System overload

Under stress, including conditions of overload, systems degrade in a predictable manner.  

 

What does this look like?

Let’s follow the diagram starting at the left.

  • At very low stress (minimal load with excess capacity) performance is often sub par. There is an absence of urgency and little incentive to get to work.  This may be accompanied by a sense that nothing can go wrong.
  • As demand increases, output steadily increases without problems with quality or safety. This increase continues as long as the demand and system resources remain in balance.
  • At optimal demand, output is at or near the best possible quality, and is consistent.  It is important to remember that when resources are being fully used at optimal load or demand, there is no surge capacity. In this setting, any increase in demand will predictably overload the resources and problems of quality or safety will occur.
  • As load or demand begins to exceed the capacity of the system, output increases briefly.  This comes at a cost, usually in the form of errors, slipping quality, burnout, and poor morale.
  • If load or demand continues to outpace the capacity of the system, both the quality and quantity of output starts to decrease.  The decrease in quality is easy to understand: haste makes waste. People take short cuts and skip steps. Equipment malfunctions or breaks. Quality control takes second place after quantity targets. As performance degrades, quantity suffers as well: time and energy are spent fixing (or hiding) mistakes. Mildly defective output remains acceptable, but the system increasing produces output that is so defective that it is discarded, wasting the time and resources involved in its creation. Haste definitely makes waste.  People lose respect for the process, the product and themselves.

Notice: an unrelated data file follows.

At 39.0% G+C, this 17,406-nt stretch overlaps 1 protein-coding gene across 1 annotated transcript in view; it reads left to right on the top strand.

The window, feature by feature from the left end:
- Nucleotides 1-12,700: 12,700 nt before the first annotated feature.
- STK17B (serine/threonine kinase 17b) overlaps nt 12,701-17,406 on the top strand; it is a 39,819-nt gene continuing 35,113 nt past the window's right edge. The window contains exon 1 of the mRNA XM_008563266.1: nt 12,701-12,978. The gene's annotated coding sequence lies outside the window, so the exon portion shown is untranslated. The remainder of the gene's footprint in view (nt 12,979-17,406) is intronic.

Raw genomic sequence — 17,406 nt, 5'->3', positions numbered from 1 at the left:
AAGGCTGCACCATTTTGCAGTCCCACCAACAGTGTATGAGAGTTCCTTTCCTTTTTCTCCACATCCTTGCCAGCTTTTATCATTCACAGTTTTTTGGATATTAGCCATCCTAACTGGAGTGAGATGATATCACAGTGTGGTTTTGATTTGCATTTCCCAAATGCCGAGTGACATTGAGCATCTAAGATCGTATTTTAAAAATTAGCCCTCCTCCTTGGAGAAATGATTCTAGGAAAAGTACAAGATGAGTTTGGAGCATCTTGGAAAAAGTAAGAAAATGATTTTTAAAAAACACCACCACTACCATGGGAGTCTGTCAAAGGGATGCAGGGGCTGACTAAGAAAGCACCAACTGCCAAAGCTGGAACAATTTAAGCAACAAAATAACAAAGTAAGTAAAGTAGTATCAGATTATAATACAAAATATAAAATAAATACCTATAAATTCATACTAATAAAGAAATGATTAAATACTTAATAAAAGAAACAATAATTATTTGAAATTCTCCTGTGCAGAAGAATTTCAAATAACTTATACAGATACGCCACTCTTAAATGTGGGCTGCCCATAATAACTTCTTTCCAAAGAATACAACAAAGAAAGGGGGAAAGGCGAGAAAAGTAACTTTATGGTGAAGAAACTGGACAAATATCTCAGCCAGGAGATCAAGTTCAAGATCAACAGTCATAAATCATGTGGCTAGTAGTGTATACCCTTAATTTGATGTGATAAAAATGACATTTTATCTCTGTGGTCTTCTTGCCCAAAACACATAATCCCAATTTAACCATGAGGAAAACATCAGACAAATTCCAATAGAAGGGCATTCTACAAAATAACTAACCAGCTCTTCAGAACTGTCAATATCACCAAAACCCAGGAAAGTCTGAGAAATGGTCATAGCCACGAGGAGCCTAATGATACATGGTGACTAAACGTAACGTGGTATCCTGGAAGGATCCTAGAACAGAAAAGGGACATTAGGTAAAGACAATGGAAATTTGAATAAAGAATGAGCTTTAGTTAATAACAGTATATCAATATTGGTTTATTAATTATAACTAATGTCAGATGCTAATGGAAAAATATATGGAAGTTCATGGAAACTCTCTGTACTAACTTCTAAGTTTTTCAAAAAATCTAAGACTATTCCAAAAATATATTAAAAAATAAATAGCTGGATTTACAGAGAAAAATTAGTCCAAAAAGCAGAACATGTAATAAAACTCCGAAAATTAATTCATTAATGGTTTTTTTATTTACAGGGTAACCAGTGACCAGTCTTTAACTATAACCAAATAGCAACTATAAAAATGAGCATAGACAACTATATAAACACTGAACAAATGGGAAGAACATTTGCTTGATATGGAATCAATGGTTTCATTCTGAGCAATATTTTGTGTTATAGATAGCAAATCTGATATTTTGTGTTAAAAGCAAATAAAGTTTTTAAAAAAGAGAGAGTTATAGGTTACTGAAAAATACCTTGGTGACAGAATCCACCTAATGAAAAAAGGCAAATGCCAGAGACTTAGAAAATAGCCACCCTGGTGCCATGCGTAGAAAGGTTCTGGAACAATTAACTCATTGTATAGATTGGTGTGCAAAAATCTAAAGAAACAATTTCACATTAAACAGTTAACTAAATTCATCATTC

The general shape of this curve is quite predictable, but the specifics of timing are not.  System overload is often characterized by prolonged periods of considerable decay that flies under the radar - especially in industries where the workers are highly motivated and able to compensate. Measuring just the output without assessing the health of the process itself (the standard approach in management) means that problems only come to light after a tipping point is reached. Decay and collapse are like walking on thin ice: the danger is there but nothing happens until it gives way. When it gives way, it gives way spectacularly, often with catastrophic results.

Many areas of medicine, and definitely primary care, are operating in the realm of chronic systems overload, focused excessively on the volume of output or fairly meaningless faux-quality metrics, with clinicians and office staffs struggling to patch their sinking ships. The antidote would be to add slack to the system: more resources, slower pace, replacing prescriptive rigid rules with adaptable guiding principles, encouraging flexibility, and fostering innovation and creativity at the margin instead of centrally driven standardization.  I don’t see that happening.





 


Links to more on this topic::